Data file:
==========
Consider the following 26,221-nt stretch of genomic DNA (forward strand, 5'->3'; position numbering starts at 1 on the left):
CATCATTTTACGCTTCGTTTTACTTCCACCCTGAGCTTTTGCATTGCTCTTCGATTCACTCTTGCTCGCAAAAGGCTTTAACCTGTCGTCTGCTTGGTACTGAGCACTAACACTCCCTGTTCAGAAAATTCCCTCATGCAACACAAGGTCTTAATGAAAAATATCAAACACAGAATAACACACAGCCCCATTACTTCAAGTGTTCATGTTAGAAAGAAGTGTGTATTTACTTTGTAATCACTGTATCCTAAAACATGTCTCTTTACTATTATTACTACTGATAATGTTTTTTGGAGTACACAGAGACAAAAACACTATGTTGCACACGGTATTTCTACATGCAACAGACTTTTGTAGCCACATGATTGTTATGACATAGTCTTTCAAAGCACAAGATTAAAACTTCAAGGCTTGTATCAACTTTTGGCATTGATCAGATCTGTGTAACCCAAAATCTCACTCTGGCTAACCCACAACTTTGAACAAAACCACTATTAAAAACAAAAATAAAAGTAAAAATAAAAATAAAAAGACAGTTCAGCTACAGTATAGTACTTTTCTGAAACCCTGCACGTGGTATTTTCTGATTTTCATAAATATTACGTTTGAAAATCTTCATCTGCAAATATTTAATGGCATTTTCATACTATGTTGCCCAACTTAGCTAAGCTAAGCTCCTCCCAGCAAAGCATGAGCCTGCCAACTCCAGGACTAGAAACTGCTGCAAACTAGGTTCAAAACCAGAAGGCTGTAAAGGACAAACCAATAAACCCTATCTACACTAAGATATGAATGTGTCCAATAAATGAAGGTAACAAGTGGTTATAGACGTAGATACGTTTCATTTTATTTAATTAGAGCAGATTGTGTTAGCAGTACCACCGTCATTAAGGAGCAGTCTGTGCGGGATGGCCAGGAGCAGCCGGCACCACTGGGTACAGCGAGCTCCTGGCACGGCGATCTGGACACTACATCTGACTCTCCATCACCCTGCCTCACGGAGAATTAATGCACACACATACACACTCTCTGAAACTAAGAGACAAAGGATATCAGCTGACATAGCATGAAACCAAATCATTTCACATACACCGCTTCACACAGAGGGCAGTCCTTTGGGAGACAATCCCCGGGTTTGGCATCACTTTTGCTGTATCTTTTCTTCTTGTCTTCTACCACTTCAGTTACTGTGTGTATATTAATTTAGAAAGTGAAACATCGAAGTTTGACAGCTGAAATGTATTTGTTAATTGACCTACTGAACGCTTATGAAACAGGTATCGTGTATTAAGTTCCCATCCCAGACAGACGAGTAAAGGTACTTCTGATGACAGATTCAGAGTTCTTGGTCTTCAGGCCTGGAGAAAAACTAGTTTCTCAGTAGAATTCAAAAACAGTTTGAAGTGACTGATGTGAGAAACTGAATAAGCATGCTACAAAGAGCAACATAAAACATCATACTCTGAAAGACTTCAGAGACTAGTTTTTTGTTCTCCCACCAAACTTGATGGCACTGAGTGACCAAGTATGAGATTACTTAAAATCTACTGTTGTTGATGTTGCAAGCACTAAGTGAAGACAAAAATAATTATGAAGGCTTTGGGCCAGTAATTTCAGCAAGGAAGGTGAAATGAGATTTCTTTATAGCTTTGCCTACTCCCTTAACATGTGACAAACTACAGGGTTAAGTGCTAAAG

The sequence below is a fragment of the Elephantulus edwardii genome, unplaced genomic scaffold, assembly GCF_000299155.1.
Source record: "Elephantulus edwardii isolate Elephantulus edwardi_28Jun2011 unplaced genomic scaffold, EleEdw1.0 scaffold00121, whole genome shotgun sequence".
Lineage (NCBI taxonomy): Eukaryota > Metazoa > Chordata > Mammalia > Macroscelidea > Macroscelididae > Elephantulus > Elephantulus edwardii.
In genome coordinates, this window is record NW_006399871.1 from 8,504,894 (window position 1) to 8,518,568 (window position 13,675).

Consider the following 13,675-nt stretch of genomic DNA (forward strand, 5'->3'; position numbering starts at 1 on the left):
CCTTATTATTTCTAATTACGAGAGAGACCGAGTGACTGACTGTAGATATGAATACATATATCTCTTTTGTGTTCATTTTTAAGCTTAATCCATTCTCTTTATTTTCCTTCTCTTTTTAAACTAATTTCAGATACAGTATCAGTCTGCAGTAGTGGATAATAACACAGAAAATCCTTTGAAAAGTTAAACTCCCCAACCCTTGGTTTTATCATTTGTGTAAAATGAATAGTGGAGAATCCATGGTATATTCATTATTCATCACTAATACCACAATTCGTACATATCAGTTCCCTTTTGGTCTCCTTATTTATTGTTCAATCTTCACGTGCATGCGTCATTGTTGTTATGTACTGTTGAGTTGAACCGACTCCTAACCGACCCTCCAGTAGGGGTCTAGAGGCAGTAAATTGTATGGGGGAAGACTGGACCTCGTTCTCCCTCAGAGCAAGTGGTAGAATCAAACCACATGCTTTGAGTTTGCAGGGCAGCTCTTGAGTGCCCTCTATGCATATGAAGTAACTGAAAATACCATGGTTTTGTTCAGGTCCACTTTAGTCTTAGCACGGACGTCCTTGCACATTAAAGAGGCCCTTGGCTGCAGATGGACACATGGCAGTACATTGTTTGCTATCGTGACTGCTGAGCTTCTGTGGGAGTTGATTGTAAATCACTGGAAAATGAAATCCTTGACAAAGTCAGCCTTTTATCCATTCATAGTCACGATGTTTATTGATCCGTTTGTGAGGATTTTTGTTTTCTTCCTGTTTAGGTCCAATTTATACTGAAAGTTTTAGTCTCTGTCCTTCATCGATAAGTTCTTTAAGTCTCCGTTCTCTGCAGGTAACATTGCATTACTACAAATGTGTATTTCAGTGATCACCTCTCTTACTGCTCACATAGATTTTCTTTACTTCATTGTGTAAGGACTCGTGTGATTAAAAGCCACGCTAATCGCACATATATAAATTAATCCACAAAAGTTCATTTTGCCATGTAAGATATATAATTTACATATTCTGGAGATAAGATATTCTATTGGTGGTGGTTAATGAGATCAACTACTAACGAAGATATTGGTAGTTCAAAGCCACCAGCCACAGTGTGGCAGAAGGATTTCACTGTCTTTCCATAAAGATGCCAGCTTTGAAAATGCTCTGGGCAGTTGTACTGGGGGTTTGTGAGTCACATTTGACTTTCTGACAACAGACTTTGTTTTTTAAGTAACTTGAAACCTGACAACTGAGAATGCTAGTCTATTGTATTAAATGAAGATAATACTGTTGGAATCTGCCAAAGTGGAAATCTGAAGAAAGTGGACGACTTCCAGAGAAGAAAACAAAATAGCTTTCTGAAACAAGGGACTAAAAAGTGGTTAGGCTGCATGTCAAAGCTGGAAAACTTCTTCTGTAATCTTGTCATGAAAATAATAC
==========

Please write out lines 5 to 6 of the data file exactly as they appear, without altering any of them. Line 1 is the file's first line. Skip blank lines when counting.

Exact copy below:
Lineage (NCBI taxonomy): Eukaryota > Metazoa > Chordata > Mammalia > Macroscelidea > Macroscelididae > Elephantulus > Elephantulus edwardii.
In genome coordinates, this window is record NW_006399871.1 from 8,504,894 (window position 1) to 8,518,568 (window position 13,675).